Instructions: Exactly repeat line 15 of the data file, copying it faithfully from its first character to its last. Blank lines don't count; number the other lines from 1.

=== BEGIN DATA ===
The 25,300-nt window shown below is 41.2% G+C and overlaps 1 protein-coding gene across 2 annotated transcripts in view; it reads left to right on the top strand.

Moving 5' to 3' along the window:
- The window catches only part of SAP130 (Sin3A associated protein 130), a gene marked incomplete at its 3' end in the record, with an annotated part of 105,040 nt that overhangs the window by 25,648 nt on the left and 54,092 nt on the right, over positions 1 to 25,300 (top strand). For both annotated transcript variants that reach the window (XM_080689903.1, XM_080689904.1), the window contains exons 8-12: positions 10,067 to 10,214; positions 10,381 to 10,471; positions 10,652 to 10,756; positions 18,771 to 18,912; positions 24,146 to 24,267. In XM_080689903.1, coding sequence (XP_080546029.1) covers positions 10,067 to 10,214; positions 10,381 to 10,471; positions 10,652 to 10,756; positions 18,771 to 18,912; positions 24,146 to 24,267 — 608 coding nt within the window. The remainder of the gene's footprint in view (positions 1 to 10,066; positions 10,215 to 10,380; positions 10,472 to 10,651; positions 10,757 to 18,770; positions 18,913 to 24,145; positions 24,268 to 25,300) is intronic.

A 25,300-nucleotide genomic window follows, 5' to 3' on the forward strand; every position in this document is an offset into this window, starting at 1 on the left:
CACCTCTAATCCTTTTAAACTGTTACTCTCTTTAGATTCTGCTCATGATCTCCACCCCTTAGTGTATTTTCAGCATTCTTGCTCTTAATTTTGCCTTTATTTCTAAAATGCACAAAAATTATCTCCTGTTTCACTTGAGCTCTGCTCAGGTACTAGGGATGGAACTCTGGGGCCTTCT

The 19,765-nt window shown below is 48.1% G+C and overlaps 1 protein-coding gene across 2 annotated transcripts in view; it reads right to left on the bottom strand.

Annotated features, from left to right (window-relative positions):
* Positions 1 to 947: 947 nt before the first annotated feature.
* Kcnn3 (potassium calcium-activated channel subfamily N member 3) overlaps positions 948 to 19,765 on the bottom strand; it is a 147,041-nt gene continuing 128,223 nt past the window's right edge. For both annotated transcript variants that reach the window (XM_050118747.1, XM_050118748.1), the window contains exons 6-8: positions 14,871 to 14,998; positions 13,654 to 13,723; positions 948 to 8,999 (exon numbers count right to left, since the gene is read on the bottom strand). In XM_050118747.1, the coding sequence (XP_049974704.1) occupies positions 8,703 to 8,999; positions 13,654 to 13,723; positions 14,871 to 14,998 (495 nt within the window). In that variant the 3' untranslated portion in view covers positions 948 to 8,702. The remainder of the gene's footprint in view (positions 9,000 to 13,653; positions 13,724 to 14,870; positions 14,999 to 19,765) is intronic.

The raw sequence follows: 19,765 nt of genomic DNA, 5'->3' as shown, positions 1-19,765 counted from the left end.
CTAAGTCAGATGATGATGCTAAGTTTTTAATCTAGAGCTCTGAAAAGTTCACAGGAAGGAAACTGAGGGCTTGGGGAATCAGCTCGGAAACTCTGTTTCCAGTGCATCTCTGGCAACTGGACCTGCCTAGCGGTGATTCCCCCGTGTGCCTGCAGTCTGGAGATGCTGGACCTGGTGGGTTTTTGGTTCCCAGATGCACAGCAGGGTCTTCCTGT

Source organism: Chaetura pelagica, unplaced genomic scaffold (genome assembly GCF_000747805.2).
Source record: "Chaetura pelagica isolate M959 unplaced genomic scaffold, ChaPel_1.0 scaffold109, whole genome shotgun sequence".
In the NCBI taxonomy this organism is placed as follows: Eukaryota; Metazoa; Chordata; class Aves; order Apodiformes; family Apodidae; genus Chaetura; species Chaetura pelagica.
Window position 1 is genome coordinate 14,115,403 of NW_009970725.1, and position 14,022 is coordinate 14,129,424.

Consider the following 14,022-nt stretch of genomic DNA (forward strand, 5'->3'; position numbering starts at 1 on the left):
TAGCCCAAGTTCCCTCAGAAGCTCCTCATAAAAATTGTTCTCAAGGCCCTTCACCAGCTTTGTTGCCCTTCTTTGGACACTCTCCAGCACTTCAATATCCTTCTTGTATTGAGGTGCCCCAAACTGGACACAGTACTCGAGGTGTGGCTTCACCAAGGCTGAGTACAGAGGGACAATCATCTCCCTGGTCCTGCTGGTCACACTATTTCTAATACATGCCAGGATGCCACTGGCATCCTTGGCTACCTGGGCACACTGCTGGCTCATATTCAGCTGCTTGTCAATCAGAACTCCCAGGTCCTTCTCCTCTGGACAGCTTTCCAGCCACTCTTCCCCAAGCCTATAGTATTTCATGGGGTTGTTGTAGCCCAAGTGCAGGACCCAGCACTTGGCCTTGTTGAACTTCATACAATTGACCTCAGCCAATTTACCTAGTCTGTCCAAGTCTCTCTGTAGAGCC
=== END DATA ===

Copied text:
Window position 1 is genome coordinate 14,115,403 of NW_009970725.1, and position 14,022 is coordinate 14,129,424.